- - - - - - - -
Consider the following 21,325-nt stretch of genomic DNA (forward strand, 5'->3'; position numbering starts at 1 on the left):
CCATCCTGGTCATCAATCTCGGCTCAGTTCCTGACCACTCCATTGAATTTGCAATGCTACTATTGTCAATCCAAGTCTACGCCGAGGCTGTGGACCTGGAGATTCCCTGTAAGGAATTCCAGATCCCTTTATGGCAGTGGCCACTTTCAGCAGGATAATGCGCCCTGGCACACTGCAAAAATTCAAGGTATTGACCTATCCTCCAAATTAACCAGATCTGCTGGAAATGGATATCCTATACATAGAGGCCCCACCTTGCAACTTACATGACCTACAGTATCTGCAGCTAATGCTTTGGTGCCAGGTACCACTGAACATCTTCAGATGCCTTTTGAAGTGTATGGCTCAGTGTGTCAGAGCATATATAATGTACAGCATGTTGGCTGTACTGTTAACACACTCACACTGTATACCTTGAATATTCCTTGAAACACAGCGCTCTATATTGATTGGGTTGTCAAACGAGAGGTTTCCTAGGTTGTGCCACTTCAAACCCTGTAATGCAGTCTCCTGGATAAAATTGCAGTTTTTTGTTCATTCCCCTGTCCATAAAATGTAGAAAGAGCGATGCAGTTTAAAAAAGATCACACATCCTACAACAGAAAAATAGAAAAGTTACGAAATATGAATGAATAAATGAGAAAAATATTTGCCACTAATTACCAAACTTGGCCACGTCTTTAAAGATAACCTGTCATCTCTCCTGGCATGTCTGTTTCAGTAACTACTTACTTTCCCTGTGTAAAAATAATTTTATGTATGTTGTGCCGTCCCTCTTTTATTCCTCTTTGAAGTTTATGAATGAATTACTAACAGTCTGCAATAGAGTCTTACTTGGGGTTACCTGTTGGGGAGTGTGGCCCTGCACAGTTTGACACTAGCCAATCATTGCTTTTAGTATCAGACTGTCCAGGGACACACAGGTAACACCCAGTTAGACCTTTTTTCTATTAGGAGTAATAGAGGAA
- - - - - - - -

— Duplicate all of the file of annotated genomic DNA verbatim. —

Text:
Consider the following 21,325-nt stretch of genomic DNA (forward strand, 5'->3'; position numbering starts at 1 on the left):
CCATCCTGGTCATCAATCTCGGCTCAGTTCCTGACCACTCCATTGAATTTGCAATGCTACTATTGTCAATCCAAGTCTACGCCGAGGCTGTGGACCTGGAGATTCCCTGTAAGGAATTCCAGATCCCTTTATGGCAGTGGCCACTTTCAGCAGGATAATGCGCCCTGGCACACTGCAAAAATTCAAGGTATTGACCTATCCTCCAAATTAACCAGATCTGCTGGAAATGGATATCCTATACATAGAGGCCCCACCTTGCAACTTACATGACCTACAGTATCTGCAGCTAATGCTTTGGTGCCAGGTACCACTGAACATCTTCAGATGCCTTTTGAAGTGTATGGCTCAGTGTGTCAGAGCATATATAATGTACAGCATGTTGGCTGTACTGTTAACACACTCACACTGTATACCTTGAATATTCCTTGAAACACAGCGCTCTATATTGATTGGGTTGTCAAACGAGAGGTTTCCTAGGTTGTGCCACTTCAAACCCTGTAATGCAGTCTCCTGGATAAAATTGCAGTTTTTTGTTCATTCCCCTGTCCATAAAATGTAGAAAGAGCGATGCAGTTTAAAAAAGATCACACATCCTACAACAGAAAAATAGAAAAGTTACGAAATATGAATGAATAAATGAGAAAAATATTTGCCACTAATTACCAAACTTGGCCACGTCTTTAAAGATAACCTGTCATCTCTCCTGGCATGTCTGTTTCAGTAACTACTTACTTTCCCTGTGTAAAAATAATTTTATGTATGTTGTGCCGTCCCTCTTTTATTCCTCTTTGAAGTTTATGAATGAATTACTAACAGTCTGCAATAGAGTCTTACTTGGGGTTACCTGTTGGGGAGTGTGGCCCTGCACAGTTTGACACTAGCCAATCATTGCTTTTAGTATCAGACTGTCCAGGGACACACAGGTAACACCCAGTTAGACCTTTTTTCTATTAGGAGTAATAGAGGAA